There’s an old saying: “successful investing isn’t about timing the market but time in the market” – and that’s the basis of long-term investing, writes Spaceship*.
So, you’ve got a bit extra in your savings that you want to put away for a while? Fantastic!
Welcome to the world of investing.
Oh, but now come the big questions… where do you put it, how long do you leave it there, and what types of investment should you go for?
Firstly, if you want to stash your money away for a few years, you’ll probably be leaning towards longer-term investment strategies.
The good news is, long-term investing is somewhat simpler than aiming for the quick returns of riskier and more volatile investments.
There’s an old saying: “successful investing isn’t about timing the market but time in the market” – and that’s the basis of long-term investing.
But first, some introductions…
What is long term investment?
Long-term investing means committing your funds to a substantial timeframe, generally accepted to be around 5 years or more.
In the context of superannuation, this can extend out to 10 or even 20+ years.
It lets the investment hopefully grow over time, while also being better placed to handle the ups and downs of market volatility.
This growth can come from natural increases in value when stock markets go up, and through the snowball effect of compounding, which is when the returns (dividends, interest etc) are reinvested, increasing your funds, which in turn bring about additional earnings, which are then reinvested and so on and so on.
Of course, not all investments grow over time – but in general, a well-diversified portfolio tends to grow if you give it long enough.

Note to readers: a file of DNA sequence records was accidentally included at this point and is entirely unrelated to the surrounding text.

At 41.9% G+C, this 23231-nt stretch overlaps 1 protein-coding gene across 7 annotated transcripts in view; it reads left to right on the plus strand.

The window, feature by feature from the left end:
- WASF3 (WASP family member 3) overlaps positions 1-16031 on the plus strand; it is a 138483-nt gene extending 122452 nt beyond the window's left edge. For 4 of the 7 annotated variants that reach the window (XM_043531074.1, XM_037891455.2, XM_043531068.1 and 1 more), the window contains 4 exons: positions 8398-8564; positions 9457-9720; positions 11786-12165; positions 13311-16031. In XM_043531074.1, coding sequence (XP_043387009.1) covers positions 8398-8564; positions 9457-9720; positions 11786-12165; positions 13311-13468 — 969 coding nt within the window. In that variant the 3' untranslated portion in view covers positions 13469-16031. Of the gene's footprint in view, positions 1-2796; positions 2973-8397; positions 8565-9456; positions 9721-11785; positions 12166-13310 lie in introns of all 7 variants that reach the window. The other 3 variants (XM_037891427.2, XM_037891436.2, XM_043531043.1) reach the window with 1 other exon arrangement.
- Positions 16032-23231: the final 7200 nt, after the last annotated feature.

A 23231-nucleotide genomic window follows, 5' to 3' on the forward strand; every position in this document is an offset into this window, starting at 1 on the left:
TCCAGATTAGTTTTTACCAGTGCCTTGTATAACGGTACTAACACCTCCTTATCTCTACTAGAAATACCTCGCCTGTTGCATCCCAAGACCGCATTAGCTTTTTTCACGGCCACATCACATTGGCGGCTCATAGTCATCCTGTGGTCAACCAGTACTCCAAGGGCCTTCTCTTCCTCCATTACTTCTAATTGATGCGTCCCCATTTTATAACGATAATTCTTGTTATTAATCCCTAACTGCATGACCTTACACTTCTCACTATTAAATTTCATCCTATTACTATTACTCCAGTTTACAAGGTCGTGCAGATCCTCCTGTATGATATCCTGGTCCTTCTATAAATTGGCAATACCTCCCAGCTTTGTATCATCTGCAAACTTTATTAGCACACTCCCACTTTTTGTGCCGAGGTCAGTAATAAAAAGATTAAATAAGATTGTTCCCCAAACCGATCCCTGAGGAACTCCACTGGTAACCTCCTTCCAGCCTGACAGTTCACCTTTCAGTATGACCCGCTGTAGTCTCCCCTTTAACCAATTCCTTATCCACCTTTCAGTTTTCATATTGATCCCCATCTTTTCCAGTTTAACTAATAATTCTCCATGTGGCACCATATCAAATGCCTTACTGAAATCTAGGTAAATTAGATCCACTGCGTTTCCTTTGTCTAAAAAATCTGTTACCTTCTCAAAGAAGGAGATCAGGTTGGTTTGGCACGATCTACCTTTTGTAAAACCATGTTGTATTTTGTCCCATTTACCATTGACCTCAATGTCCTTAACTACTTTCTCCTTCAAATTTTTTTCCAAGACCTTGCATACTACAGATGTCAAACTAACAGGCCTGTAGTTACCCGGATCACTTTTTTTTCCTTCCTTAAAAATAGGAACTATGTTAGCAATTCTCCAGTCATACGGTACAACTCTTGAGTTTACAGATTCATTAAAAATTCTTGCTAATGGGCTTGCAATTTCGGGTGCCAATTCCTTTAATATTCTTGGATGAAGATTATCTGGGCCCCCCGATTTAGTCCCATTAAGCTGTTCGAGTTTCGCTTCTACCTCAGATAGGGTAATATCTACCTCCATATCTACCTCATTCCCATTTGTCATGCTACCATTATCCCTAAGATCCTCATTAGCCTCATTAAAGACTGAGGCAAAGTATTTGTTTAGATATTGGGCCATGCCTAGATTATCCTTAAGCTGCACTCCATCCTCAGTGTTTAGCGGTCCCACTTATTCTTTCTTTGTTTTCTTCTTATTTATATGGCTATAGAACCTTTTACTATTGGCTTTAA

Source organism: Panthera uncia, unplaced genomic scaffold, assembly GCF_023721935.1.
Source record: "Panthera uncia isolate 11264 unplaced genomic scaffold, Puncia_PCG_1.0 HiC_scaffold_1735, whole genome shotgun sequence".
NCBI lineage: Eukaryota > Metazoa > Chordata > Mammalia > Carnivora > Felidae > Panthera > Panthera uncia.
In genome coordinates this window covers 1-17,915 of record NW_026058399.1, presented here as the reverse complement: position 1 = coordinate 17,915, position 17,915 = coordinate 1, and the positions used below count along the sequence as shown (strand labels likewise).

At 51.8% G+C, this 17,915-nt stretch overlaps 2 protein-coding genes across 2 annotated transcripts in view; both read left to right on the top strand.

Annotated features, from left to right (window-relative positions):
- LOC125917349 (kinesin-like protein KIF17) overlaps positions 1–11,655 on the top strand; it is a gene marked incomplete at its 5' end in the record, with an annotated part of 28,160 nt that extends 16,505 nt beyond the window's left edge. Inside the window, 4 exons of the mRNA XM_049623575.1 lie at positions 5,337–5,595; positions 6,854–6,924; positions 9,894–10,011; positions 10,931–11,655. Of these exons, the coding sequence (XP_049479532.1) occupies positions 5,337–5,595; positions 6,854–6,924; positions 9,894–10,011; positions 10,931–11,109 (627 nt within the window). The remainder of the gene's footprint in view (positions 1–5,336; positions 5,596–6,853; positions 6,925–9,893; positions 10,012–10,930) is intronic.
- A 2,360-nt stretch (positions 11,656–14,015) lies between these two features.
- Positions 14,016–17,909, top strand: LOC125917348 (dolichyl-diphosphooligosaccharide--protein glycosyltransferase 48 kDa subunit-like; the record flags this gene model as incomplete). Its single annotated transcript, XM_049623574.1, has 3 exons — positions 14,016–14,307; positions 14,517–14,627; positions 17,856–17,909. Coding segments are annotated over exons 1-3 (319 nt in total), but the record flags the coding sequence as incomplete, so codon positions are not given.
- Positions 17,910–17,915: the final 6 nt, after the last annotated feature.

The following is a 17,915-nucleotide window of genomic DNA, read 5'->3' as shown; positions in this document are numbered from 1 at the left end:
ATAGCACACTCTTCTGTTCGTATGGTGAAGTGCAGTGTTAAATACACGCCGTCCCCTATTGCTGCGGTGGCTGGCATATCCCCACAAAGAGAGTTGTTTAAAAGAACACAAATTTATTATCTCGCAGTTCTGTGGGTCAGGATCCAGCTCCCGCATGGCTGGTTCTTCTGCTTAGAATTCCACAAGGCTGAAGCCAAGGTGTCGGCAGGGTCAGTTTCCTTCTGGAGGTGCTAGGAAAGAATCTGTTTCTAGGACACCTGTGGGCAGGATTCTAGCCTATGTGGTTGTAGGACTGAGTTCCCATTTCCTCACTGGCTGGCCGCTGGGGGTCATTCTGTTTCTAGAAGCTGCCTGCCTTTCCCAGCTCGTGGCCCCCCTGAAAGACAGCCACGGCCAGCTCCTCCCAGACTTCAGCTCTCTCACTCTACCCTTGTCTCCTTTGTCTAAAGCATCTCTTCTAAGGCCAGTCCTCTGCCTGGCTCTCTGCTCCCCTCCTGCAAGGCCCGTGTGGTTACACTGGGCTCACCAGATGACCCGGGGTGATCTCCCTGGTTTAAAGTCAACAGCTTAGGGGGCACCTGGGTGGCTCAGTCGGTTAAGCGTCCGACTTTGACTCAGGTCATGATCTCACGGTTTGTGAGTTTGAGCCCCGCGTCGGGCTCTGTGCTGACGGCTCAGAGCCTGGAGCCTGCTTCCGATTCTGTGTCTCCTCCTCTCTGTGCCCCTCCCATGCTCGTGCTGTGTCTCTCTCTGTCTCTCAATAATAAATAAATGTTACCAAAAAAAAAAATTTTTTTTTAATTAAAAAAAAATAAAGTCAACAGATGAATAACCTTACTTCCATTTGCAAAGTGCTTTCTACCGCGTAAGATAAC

Which are the best long term investments?
The best long-term investments will often depend on how much money you have, your own comfort with risk, and your timeframe, plus your personal knowledge or preferences around investment types.
Typical long-term investments include shares and ETFs, property, managed funds, specialist assets and term deposits.
Importantly, almost every successful investor has some sort of diversification in their portfolio – whether that’s:
- Different types of assets (e.g. shares, cash etc), or
- Variation within an asset type (e.g. shares spread across different industries) or in different markets, such as Australian shares, global shares, and shares in companies based in emerging economies.
The power of diversification is that if one asset’s value slumps (e.g. a company’s shares go down), the overall value of your portfolio won’t necessarily suffer too much, especially if other asset values go up.
This might sound like hard work, but actually, there are a few ways to create diversity without doing much at all, for example, adding to your super or buying ETFs (more about them later).
Both can give you ready-made sources of diversification in a single transaction.
Which shares are best to buy for the long-term?